Within the Chobe National Park, public camping grounds are situated at Ihaha, Savute and Linyanti where toilet and shower facilities are available. A gradual upgrading process is has been completed, and included the relocation of the Serondela campground to Ihaha and the complete rebuilding of Savute. The Linyanti campground is due for upgrading at in future, while provision of camping facilities in the Noghatsaa area are being planned. Each of these camping grounds has its own unique character and a visit to each is recommended – however, it is once again stressed that a four-wheel drive vehicle is essential. Visitors travelling through the park should remember that this is essentially a wilderness area and, as such, few services are available between Kasane and Maun. Because of this, it is wise to carry basic safety items such as water, food, fuel, torches, extra wheels, tools, jacks, pumps and so on.
Ihaha is situated overlooking the Chobe River some 35 kilometres west of the Kasane gate. This new camp has modern ablution facilities, an attractive reception office and is more remote in nature than the old Serondela site, which has been closed.
Savute now also has a new camping ground with modern ablution facilities and an attractive reception office. The camp has constructed such that damage by elephant is prevented as much as possible. In the area, new artificial water points have been developed to cater for the needs of wildlife, while further water points are being developed. Lying 172 kilometres southwest of Sedudu gate, Savute camping ground overlooks the Savute River channel, which is currently dry. The river system is characterised by long periods of inactivity, interspersed with occasional periods of flow. The present dry period started around 1982, after a flow period that started in the 1950s, with dry spells between 1964 and 1967 and again in 1973. Prior to that the channel had been dry since the late 1800s.
Linyanti has a small camping ground, 39 kilometres northwest of Savute, among tall riverine trees overlooking the perennial Linyanti River. This is generally a quieter camp as it is off the main tourist circuit, but for those seeking a remote and peaceful environment, with spectacular dry season concentrations of elephant, Linyanti is the place to go. Access is rough and sandy and only reliable 4×4 vehicles should attempt this journey.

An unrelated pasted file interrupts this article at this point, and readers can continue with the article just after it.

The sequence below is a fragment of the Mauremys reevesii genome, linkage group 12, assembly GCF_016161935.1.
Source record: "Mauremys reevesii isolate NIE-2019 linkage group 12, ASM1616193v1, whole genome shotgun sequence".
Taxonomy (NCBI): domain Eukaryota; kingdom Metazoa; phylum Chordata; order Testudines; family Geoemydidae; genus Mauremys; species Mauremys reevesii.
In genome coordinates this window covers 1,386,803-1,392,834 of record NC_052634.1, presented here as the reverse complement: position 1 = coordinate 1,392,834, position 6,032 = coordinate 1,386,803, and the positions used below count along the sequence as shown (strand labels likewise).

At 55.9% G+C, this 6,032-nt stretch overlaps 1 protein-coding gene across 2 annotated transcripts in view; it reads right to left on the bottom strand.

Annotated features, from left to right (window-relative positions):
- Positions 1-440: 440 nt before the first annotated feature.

Apart from the Sedudu entrance gate, there is the Ngoma gate near Namibia, which can be accessed by the public road that passes for 54 kilometres through the park. Ngoma is the entrance used by visitors from Namibia and those staying in the Chobe Enclave. The southern entrance to the park is at Mababe gate, along a route that connects with the Moremi Game Reserve. Mababe gate is some 56 kilometres south of Savute and many visitors enter at Sedudu, camp at Ihaha, and then at Savute, exit through Mababe and on through to Moremi – or the other way around.
Game viewing is at its best during the dry season, when the majority of natural pans have dried up, and it is wise to avoid the Chobe river front during the heavy rains from January to March. It is also wise to note that no fuel supplies are available within the park and visitors travelling between Kasane and Maun should ensure that they are self-contained for the entire journey. All drinking water should be boiled or chemically treated. Mosquitoes are prevalent throughout the park and visitors are strongly advised to take an anti-malarial prophylactic before, during and for four weeks after visiting the park, especially during the rainy season.
Chobe facilities at a glance: Public camping grounds at
- Ihaha: flush toilets, basins and showers with hot water
- Linyanti: limited flush toilets and showers with hot water
- Savute: flush toilets, basins and showers with hot water
- NO petrol or diesel available in the park or anywhere between Kasane and Maun
- NO food supplies available in the park.